Macleod veils his infodumps well. There's always a narrative justification for us to learn about those things he means to teach - and understand that The Restoration Game is not (except strictly speaking) so much science fiction as a potted fictional history of a left-over remnant of the USSR - but there are, I'm afraid, rather a lot of subjects to cover; significantly more, I would assert, than necessary, given the retrospective slightness of this book. What action and intrigue there is throughout The Restoration Game rarely fails to satisfy, and yet, when all is said and done, the actual narrative seems lightweight compared to the some might say overcomplicated back-story.

As a matter of fact, there are other aspects of The Restoration Game that Macleod can't quite pull off. The video games connection feels entirely tangential, which is a shame: it's pivotal in terms of the plot, and Macleod's done the subject justice before. Here, however, it's only seems to count when it's useful, and one could say the same about the city The Restoration Game is largely set it. No, not Krasnod - Krassnia and its post-collapse capital are stark, evocative places in which to set Lucy's subterfuge, but at least an equal part of the action takes place in Edinburgh; a place close to my heart (not to mention my hearth), and presumably Macleod's too. Yet all we get are contextless street names and addresses. The author and I can probably picture them perfectly, but who else will be able to say that? For readers who haven't spent a few drunken summers at the Fringe festival or taken in the snow-capped castle at Christmas, Edinburgh as per The Restoration Game amounts to at best a charmless map scribbled in Biro.

Perhaps Macleod simply doesn't want to repeat himself. He's done wonders with Edinburgh and video games in the past - he boasts a wealth of personal experience of both - and here the place of each subject in the narrative might require him to retread old ground. Instead, he takes it as said. Hard-bitten Macleod devotees will be fine, if a little disappointed that such rich material has been subsumed, though I tend to suspect new readers might be a little lost.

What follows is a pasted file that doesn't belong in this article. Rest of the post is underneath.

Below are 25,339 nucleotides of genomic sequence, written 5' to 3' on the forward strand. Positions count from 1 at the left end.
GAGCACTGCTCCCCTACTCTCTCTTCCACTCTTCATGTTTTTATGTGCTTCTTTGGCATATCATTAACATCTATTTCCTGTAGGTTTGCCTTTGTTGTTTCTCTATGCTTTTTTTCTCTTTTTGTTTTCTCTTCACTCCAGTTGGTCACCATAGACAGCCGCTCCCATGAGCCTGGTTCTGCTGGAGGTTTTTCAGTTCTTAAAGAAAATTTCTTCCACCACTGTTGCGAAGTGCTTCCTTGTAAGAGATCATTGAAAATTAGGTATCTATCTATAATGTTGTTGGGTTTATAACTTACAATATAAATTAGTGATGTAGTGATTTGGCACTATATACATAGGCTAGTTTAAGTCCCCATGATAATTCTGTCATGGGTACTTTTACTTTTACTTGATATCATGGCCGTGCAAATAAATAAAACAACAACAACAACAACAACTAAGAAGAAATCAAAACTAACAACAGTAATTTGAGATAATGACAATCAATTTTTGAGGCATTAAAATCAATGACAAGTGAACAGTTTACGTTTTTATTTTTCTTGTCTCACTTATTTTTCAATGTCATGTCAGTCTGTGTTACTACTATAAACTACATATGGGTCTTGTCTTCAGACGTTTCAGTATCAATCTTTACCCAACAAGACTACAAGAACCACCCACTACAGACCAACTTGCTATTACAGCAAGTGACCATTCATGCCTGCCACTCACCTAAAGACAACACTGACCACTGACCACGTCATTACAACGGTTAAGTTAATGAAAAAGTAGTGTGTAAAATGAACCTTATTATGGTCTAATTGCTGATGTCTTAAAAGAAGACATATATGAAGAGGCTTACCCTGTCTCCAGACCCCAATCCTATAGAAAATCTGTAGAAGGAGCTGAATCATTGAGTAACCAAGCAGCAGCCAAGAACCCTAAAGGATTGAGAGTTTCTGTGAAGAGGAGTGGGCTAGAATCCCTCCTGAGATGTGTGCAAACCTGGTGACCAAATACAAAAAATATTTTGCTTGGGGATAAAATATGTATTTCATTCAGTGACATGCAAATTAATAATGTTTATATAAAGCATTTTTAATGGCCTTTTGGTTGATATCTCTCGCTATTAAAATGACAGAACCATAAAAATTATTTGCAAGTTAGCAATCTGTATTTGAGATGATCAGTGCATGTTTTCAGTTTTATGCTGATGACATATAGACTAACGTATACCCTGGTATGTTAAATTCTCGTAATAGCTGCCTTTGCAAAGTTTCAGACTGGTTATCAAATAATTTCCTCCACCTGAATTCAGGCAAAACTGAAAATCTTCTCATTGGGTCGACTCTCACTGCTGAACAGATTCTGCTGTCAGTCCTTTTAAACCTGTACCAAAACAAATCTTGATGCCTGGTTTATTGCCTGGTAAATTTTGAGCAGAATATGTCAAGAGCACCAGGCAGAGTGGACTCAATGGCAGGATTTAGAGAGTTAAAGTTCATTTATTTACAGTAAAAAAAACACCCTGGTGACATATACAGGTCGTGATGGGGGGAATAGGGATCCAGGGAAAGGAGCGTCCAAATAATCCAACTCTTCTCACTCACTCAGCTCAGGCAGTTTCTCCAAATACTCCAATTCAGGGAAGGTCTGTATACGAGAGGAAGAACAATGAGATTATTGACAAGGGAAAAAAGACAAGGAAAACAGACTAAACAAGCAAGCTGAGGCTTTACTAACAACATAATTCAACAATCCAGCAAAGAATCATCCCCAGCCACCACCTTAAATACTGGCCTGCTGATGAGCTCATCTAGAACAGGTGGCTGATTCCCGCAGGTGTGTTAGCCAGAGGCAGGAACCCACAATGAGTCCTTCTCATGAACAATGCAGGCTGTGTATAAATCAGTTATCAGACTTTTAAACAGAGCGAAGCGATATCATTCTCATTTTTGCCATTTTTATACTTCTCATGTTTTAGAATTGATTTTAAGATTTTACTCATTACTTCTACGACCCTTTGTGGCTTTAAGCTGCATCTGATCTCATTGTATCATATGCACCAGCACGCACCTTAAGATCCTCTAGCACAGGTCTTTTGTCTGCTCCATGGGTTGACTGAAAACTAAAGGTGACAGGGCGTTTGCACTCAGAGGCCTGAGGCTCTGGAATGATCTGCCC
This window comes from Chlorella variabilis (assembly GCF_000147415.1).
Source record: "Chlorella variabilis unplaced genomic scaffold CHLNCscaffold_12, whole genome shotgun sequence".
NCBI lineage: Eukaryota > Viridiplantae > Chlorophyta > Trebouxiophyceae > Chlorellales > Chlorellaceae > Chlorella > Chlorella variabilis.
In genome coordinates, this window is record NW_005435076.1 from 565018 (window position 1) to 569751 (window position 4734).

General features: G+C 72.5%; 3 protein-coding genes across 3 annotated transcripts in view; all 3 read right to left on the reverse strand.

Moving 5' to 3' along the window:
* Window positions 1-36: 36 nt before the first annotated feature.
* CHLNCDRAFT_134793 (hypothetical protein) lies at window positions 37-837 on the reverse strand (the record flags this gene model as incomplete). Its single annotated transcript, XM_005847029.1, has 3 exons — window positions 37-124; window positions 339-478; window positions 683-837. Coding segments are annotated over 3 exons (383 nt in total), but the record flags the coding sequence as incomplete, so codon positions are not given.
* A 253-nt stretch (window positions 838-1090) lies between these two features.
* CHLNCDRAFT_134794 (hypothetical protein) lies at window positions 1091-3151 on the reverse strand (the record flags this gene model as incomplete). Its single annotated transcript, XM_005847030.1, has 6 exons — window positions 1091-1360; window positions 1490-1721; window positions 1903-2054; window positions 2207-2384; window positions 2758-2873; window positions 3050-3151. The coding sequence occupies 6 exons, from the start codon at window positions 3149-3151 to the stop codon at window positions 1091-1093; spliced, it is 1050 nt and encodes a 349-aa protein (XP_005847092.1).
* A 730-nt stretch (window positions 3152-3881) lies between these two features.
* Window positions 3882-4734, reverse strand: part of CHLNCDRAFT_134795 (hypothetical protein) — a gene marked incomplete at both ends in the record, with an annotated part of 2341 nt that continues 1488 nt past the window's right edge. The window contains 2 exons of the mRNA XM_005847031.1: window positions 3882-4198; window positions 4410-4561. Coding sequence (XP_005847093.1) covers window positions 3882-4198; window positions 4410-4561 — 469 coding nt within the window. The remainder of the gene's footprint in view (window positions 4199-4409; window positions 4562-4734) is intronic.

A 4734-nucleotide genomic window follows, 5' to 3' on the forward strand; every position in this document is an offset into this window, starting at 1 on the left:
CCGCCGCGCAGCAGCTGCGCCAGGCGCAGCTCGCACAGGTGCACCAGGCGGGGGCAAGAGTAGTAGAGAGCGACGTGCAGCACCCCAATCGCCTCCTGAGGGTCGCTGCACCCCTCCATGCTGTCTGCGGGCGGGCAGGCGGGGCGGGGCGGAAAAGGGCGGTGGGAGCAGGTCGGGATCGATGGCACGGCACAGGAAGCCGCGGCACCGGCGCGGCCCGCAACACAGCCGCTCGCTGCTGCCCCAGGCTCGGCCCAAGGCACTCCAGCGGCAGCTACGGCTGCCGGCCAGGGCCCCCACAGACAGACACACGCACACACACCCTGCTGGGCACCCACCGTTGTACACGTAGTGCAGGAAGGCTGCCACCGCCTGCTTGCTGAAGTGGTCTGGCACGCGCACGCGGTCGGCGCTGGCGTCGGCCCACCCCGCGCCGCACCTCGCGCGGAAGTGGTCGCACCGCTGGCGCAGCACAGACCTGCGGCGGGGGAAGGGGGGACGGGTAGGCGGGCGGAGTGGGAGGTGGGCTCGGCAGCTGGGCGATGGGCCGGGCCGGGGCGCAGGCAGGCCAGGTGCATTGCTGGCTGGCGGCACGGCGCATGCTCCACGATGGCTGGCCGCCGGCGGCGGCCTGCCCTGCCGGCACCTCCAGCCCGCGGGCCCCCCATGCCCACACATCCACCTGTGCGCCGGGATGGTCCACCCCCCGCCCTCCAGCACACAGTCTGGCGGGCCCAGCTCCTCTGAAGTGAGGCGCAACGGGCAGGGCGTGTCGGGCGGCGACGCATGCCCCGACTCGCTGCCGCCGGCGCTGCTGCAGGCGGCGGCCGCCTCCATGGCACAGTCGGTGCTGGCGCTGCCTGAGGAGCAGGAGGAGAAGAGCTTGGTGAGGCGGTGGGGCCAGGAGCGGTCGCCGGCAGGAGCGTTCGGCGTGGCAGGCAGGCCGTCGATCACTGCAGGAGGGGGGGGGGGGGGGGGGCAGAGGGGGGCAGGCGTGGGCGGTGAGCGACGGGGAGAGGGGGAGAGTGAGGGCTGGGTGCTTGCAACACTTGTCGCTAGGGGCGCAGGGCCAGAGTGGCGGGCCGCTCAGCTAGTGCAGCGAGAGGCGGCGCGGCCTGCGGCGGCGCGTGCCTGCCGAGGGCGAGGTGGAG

I've spent a lot of time banging on about Edinburgh and video games - personal concerns of mine which won't necessarily be shared by other readers, I appreciate. Less subjectively, I've moaned a bit about an overabundance of infodumps and a comparatively slight measure of actual narrative. These are real problems, and this book is not the equal of Macleod's last few knock-outs because of them - I don't honestly see it receiving the now-expected nods from the judges overseeing the BSFA and Arthur C. Clarke awards. And yet The Restoration Game is of such unassailable quality otherwise that it still stands as a choice piece of speculative fiction. Macleod has given us a powerful story which, were it not for the likes of this author and a precious few of his contemporaries, simply wouldn't have been told. It's a fast-paced and deeply engaged political thriller with a neat sci-fi bent, brilliantly framed, characterised and plotted.

In short, even a lesser work by Ken Macleod is still a treat to read.